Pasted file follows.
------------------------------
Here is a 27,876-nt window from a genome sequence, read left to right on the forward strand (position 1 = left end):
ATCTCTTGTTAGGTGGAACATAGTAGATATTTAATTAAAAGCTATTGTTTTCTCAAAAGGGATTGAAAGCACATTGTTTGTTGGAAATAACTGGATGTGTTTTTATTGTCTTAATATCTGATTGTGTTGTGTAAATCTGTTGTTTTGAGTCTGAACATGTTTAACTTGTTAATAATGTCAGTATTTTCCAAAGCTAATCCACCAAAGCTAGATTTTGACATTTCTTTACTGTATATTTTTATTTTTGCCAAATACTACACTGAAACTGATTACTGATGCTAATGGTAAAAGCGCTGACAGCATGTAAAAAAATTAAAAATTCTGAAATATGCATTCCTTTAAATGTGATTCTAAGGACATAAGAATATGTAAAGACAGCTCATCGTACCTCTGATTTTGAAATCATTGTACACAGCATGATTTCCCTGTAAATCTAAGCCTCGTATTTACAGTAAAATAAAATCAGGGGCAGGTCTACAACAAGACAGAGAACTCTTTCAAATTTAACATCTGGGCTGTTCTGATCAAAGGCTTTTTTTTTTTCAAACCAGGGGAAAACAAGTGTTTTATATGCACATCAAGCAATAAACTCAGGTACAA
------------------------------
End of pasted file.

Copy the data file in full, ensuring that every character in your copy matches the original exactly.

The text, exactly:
Here is a 27,876-nt window from a genome sequence, read left to right on the forward strand (position 1 = left end):
ATCTCTTGTTAGGTGGAACATAGTAGATATTTAATTAAAAGCTATTGTTTTCTCAAAAGGGATTGAAAGCACATTGTTTGTTGGAAATAACTGGATGTGTTTTTATTGTCTTAATATCTGATTGTGTTGTGTAAATCTGTTGTTTTGAGTCTGAACATGTTTAACTTGTTAATAATGTCAGTATTTTCCAAAGCTAATCCACCAAAGCTAGATTTTGACATTTCTTTACTGTATATTTTTATTTTTGCCAAATACTACACTGAAACTGATTACTGATGCTAATGGTAAAAGCGCTGACAGCATGTAAAAAAATTAAAAATTCTGAAATATGCATTCCTTTAAATGTGATTCTAAGGACATAAGAATATGTAAAGACAGCTCATCGTACCTCTGATTTTGAAATCATTGTACACAGCATGATTTCCCTGTAAATCTAAGCCTCGTATTTACAGTAAAATAAAATCAGGGGCAGGTCTACAACAAGACAGAGAACTCTTTCAAATTTAACATCTGGGCTGTTCTGATCAAAGGCTTTTTTTTTTTCAAACCAGGGGAAAACAAGTGTTTTATATGCACATCAAGCAATAAACTCAGGTACAA